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Complicit: Hollywood insider delves into the murky waters of #MeToo

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Winnie M Li. Photo by Grace Gelder

Winnie M Li. Photo by Grace Gelder

Complicit by Winnie M Li

Complicit by Winnie M Li

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Winnie M Li. Photo by Grace Gelder

If a writer invented a fictional Harvey Weinstein, with his hulking frame, crude manners and lust for power, he would be so obviously monstrous that he would seem like a symbol of toxic masculinity rather than a believable character with human feelings and understandable motivations. No wonder novelists prefer to draw on real-life scandals, which give them a chance to explore power dynamics and social forces that are difficult to render in words without becoming didactic. Readers, in turn, love these books because they satisfy our desire to peek behind the curtain and see the messy human element that everyone’s competing PR campaigns are trying to hide.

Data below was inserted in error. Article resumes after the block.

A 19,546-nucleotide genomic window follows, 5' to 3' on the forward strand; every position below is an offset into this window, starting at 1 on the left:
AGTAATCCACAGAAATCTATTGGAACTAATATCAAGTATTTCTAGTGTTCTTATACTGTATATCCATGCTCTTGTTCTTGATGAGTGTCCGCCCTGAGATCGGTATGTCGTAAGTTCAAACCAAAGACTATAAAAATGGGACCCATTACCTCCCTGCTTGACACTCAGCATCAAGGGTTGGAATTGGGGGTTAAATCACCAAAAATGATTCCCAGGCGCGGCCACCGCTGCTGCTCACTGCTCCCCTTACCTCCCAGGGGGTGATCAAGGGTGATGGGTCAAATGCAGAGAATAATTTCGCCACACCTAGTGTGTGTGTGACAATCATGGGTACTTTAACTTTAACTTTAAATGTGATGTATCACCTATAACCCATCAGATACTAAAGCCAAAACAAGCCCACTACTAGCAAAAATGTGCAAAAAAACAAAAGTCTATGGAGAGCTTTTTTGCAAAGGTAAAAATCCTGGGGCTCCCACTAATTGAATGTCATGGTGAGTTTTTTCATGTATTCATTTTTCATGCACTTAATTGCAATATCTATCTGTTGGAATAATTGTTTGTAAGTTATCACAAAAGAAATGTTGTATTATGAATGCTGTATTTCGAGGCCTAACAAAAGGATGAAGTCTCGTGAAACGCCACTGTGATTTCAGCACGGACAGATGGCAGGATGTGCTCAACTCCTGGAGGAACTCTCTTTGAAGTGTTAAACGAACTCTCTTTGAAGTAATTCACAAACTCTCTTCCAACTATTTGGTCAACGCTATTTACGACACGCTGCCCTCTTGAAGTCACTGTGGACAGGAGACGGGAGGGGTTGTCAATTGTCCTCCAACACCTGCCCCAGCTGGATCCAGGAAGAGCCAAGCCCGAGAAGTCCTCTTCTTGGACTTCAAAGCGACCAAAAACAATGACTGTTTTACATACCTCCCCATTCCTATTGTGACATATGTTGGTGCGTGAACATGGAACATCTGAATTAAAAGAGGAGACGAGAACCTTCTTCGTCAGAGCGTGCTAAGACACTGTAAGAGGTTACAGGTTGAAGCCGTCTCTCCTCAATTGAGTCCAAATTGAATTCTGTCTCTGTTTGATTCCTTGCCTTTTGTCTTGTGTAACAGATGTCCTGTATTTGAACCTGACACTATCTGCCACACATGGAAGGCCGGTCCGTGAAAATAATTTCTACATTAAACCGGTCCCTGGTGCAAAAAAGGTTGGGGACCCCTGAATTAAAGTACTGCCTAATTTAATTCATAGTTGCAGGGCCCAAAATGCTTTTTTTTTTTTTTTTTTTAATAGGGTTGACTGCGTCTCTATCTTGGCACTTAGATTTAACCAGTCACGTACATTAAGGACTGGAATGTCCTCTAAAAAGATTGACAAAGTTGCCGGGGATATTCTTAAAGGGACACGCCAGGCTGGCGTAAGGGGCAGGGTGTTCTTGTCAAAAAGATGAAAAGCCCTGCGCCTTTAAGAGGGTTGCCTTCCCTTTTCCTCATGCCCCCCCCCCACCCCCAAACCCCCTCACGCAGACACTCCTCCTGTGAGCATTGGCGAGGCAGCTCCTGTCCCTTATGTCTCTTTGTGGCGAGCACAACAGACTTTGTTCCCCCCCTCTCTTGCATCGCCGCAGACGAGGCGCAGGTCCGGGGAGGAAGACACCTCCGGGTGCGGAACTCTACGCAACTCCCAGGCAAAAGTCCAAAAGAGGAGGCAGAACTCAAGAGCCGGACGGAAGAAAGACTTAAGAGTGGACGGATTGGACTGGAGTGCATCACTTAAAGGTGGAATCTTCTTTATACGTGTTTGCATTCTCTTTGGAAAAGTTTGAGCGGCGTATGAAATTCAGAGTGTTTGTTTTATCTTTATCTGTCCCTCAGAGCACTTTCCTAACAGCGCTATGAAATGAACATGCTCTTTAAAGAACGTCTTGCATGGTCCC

But there’s another reason we get hooked on these stories: we want them to end. We want resolutions and lessons learned, we want good to triumph and evil to be punished.


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